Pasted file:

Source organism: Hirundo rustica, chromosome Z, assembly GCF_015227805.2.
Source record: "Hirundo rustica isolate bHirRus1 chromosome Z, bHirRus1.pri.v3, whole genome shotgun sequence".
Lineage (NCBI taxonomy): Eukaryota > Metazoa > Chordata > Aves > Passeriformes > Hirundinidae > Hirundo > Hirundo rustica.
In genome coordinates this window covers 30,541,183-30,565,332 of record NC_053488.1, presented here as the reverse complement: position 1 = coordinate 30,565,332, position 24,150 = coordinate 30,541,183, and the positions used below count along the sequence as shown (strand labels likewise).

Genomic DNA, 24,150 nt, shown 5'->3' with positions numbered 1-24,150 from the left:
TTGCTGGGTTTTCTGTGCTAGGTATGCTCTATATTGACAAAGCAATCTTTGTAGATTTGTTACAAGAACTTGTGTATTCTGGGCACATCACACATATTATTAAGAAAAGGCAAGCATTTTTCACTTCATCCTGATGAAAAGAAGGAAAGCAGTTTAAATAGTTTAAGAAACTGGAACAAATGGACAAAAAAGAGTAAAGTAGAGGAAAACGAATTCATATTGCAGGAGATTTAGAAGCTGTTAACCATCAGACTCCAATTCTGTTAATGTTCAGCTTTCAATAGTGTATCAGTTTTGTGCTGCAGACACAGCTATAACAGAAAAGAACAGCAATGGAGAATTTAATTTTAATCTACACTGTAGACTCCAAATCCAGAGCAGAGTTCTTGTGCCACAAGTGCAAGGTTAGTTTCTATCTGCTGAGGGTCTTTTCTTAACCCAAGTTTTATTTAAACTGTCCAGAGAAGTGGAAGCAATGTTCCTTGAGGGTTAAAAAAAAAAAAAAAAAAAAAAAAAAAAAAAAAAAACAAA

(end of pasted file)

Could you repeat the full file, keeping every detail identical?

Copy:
Source organism: Hirundo rustica, chromosome Z, assembly GCF_015227805.2.
Source record: "Hirundo rustica isolate bHirRus1 chromosome Z, bHirRus1.pri.v3, whole genome shotgun sequence".
Lineage (NCBI taxonomy): Eukaryota > Metazoa > Chordata > Aves > Passeriformes > Hirundinidae > Hirundo > Hirundo rustica.
In genome coordinates this window covers 30,541,183-30,565,332 of record NC_053488.1, presented here as the reverse complement: position 1 = coordinate 30,565,332, position 24,150 = coordinate 30,541,183, and the positions used below count along the sequence as shown (strand labels likewise).

Genomic DNA, 24,150 nt, shown 5'->3' with positions numbered 1-24,150 from the left:
TTGCTGGGTTTTCTGTGCTAGGTATGCTCTATATTGACAAAGCAATCTTTGTAGATTTGTTACAAGAACTTGTGTATTCTGGGCACATCACACATATTATTAAGAAAAGGCAAGCATTTTTCACTTCATCCTGATGAAAAGAAGGAAAGCAGTTTAAATAGTTTAAGAAACTGGAACAAATGGACAAAAAAGAGTAAAGTAGAGGAAAACGAATTCATATTGCAGGAGATTTAGAAGCTGTTAACCATCAGACTCCAATTCTGTTAATGTTCAGCTTTCAATAGTGTATCAGTTTTGTGCTGCAGACACAGCTATAACAGAAAAGAACAGCAATGGAGAATTTAATTTTAATCTACACTGTAGACTCCAAATCCAGAGCAGAGTTCTTGTGCCACAAGTGCAAGGTTAGTTTCTATCTGCTGAGGGTCTTTTCTTAACCCAAGTTTTATTTAAACTGTCCAGAGAAGTGGAAGCAATGTTCCTTGAGGGTTAAAAAAAAAAAAAAAAAAAAAAAAAAAAAAAAAAAACAAA